When King John stuck his seal on that parchment eight centuries ago, he could not possibly have known the magnitude of what he was doing.

 The American Declaration of Independence

 american-declaration-independence

The Declaration of Independence: A Transcription

IN CONGRESS, July 4, 1776.

The unanimous Declaration of the thirteen united States of America,

When in the Course of human events, it becomes necessary for one people to dissolve the political bands which have connected them with another, and to assume among the powers of the earth, the separate and equal station to which the Laws of Nature and of Nature’s God entitle them, a decent respect to the opinions of mankind requires that they should declare the causes which impel them to the separation.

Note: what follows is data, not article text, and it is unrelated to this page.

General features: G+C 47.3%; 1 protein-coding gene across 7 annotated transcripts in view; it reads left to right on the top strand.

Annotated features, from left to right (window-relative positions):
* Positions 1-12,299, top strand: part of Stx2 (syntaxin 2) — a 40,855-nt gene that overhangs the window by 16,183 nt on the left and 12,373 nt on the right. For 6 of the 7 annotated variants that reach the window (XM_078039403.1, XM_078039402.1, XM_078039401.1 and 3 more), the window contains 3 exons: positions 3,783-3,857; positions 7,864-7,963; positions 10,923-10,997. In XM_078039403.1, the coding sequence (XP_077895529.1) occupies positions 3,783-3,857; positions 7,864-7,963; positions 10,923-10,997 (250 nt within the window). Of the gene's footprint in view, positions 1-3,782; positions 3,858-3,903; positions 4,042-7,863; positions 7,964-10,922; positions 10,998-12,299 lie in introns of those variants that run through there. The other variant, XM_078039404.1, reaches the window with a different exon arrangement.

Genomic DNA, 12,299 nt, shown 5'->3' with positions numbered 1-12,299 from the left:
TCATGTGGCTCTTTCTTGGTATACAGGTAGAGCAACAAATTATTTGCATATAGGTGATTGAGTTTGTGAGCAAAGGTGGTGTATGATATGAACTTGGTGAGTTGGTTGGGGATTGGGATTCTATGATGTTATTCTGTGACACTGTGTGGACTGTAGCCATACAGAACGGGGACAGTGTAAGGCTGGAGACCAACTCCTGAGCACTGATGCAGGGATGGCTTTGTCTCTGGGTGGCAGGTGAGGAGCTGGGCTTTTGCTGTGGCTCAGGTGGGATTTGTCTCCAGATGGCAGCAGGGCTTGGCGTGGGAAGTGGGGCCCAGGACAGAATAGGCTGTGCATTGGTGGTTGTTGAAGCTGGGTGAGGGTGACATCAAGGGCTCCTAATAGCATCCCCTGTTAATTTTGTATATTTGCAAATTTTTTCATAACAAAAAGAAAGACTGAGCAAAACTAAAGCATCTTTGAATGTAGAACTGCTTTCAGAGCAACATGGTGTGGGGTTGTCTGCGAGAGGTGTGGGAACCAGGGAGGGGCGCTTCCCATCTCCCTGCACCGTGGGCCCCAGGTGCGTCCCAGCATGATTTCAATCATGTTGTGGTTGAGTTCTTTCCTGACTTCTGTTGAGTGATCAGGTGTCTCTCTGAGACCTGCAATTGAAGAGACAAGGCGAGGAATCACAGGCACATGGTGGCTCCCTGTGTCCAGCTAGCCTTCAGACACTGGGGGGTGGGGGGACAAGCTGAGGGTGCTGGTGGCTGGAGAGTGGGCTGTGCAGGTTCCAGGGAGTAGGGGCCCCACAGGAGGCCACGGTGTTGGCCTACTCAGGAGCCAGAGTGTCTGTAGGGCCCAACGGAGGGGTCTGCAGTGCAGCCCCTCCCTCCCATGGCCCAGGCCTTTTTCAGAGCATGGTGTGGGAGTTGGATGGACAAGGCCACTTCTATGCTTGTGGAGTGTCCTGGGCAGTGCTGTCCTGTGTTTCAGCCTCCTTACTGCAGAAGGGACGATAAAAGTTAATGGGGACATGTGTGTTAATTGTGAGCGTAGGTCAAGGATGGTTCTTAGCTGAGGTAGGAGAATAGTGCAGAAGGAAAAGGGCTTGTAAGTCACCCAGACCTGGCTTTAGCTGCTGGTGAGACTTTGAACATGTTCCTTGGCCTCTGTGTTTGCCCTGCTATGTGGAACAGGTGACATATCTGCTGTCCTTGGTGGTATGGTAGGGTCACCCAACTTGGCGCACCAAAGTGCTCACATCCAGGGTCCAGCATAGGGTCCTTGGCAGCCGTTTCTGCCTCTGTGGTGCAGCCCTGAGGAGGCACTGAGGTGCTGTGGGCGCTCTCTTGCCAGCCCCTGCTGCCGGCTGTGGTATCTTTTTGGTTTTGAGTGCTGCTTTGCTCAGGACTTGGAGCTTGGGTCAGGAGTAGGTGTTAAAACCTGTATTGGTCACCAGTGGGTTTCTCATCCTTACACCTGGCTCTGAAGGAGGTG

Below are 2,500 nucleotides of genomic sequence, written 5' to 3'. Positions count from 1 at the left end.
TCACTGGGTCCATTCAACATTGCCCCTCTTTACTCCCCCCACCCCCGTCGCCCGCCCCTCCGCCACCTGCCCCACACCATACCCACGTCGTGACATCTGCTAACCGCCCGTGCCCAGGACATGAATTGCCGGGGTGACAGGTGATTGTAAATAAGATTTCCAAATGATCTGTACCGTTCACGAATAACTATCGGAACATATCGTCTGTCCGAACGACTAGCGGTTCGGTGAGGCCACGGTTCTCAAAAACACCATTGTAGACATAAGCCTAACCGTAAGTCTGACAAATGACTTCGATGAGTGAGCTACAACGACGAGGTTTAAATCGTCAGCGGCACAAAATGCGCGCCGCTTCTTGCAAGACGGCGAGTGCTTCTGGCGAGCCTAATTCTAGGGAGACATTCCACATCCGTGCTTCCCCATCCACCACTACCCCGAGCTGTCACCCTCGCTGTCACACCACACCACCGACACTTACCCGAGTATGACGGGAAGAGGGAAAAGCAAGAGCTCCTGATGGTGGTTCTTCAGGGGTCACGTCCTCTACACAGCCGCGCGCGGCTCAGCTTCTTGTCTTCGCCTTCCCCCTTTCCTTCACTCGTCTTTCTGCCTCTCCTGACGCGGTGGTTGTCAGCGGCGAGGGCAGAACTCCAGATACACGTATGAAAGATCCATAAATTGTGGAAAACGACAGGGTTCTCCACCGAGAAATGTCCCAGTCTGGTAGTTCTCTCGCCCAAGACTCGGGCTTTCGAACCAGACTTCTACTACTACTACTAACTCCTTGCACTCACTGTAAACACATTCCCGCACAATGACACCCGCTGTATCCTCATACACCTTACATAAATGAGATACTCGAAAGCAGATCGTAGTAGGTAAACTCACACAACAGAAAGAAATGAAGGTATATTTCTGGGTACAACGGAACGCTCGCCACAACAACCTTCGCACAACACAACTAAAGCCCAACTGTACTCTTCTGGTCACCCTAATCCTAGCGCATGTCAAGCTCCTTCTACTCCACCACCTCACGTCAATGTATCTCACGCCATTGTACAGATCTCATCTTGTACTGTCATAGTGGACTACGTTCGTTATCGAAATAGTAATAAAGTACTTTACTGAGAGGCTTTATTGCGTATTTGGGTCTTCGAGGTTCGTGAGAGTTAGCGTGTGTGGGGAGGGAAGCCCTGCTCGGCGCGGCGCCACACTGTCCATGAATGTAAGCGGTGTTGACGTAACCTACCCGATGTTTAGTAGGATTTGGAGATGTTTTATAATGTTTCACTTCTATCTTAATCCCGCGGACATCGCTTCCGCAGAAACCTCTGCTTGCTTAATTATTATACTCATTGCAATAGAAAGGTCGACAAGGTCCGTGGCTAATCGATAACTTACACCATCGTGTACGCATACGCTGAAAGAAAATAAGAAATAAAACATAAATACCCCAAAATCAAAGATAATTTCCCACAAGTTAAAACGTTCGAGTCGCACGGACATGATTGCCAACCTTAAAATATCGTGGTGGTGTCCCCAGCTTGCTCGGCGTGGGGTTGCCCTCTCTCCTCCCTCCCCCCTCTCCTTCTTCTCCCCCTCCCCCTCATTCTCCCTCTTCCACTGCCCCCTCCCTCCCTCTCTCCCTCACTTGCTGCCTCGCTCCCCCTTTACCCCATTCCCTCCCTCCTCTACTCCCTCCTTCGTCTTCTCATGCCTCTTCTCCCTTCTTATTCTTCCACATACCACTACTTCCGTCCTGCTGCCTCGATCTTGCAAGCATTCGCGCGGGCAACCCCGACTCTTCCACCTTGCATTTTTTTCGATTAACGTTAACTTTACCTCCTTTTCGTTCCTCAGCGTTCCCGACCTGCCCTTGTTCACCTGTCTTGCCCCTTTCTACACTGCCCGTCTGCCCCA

We hold these truths to be self-evident, that all men are created equal, that they are endowed by their Creator with certain unalienable Rights, that among these are Life, Liberty and the pursuit of Happiness.–That to secure these rights, Governments are instituted among Men, deriving their just powers from the consent of the governed, –That whenever any Form of Government becomes destructive of these ends, it is the Right of the People to alter or to abolish it, and to institute new Government, laying its foundation on such principles and organizing its powers in such form, as to them shall seem most likely to effect their Safety and Happiness. Prudence, indeed, will dictate that Governments long established should not be changed for light and transient causes; and accordingly all experience hath shewn, that mankind are more disposed to suffer, while evils are sufferable, than to right themselves by abolishing the forms to which they are accustomed. But when a long train of abuses and usurpations, pursuing invariably the same Object evinces a design to reduce them under absolute Despotism, it is their right, it is their duty, to throw off such Government, and to provide new Guards for their future security.–Such has been the patient sufferance of these Colonies; and such is now the necessity which constrains them to alter their former Systems of Government. The history of the present King of Great Britain is a history of repeated injuries and usurpations, all having in direct object the establishment of an absolute Tyranny over these States. To prove this, let Facts be submitted to a candid world.